Of great concern is that with the health department’s recognition that the study has significant limitations and “remains a hypothesis that needs validation,” the agency’s Prevention Section moved forward on a serosorting based campaign publicly. The admitted limitations include
lack of clear causality, uncertainty of temporal sequence trends in the different ways data are collected, lack of key biological or behavioral information, alternative hypotheses for explaining HIV incidence and the nature of ecological modeling based studies. To those could be added lack of information about comparative circumcision rates recently shown to affect transmission and suspected to apply also in MSM and differentially in racial or ethnic populations.5 The article data do not describe any population influenced differences.
But there are more serious problems with a rollout of a serosorting prevention campaign. None of the epidemiological or ecological studies have evaluated social and other harms that may be expected. These include
legitimizing stigma against HIV infected individuals and ratifying a “pariah” status, unfairly criticizing committed serodiscordant couples because the campaign message is tantamount to telling them they are in the wrong relationship or engaged in practices that may not work, confusing messaging about the viability of other safe sex practices or the benefits of a responsible healthy sexual relationship with discordant partners. The campaign is also illogical in that the agency did not study or embark
on similar campaigns for other serodiscordant risks such as those for heterosexual HPV status.
Other messages described in this public health initiative are welcome and useful. Increasing knowledge, testing, discussion and disclosure are key elements of a prevention program. Encouraging serosorting – as it is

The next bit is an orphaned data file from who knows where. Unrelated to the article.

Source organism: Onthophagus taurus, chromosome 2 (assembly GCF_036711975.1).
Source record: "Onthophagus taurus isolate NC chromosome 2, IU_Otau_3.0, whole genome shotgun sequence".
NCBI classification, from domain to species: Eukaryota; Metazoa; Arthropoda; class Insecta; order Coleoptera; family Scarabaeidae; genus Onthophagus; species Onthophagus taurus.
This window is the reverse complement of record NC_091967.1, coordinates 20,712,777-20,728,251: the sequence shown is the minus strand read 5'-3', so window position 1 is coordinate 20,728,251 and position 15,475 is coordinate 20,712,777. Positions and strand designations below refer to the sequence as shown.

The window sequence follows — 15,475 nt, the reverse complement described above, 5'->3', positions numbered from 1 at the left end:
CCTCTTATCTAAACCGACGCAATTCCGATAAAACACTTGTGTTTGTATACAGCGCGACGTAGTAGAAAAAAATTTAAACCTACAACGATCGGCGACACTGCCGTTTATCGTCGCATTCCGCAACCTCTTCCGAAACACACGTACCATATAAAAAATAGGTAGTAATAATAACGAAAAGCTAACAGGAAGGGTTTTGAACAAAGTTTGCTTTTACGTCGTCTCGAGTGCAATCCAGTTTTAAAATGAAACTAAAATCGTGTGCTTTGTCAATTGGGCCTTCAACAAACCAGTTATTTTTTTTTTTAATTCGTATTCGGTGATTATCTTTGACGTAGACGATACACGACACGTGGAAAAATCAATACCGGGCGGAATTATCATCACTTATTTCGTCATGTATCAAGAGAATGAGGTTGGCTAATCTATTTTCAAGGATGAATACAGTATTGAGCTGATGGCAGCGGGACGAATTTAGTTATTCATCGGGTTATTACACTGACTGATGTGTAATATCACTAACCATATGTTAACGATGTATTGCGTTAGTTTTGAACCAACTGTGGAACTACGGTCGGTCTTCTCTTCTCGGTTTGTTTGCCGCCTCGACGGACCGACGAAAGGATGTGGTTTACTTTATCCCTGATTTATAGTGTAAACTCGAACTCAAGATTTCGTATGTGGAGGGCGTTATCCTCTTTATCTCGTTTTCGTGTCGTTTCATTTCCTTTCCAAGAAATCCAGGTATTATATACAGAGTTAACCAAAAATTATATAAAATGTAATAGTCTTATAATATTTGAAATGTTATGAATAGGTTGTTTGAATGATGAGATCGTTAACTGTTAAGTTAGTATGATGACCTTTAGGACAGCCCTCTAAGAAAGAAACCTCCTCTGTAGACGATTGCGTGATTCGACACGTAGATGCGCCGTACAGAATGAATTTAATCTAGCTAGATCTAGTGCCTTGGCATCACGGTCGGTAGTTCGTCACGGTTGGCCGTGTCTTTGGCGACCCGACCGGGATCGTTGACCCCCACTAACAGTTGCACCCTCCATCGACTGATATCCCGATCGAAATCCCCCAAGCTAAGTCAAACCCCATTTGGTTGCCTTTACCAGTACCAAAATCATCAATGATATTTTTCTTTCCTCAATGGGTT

called today –raises a serious risk of return to objectionable, discriminatory and harmful social behaviors based not on what a person does but simply on who they are.
Community Advisory Board Member, San Francisco Clinical Trials Unit
1. G. Newsom and M. Katz. AIDS Office to Launch new HIV Prevention Campaign. Press release, City and County of San Francisco. November 1, 2006.
3. Mao L, Crawford JM, Hospers HJ, Prestage GP, Grulich AE, Kaldor JM, Kippax SC.. Serosorting" in casual anal sex of HIV-negative gay men is noteworthy and is increasing in Sydney, Australia. AIDS. 2006 May 12;20(8):1204-6
4. Parsons JT, Severino J, Nanin J, Punzalan JC, von Sternberg K, Missildine W, Frost D. Positive, negative, unknown: assumptions of HIV status among HIV-positive men who have sex with men. AIDS Educ Prev. 2006 Apr;18(2):139-49
5. Centers for Disease Control. Male Circumcision and Risk for HIV Transmission: Implications for the United States. December, 2006.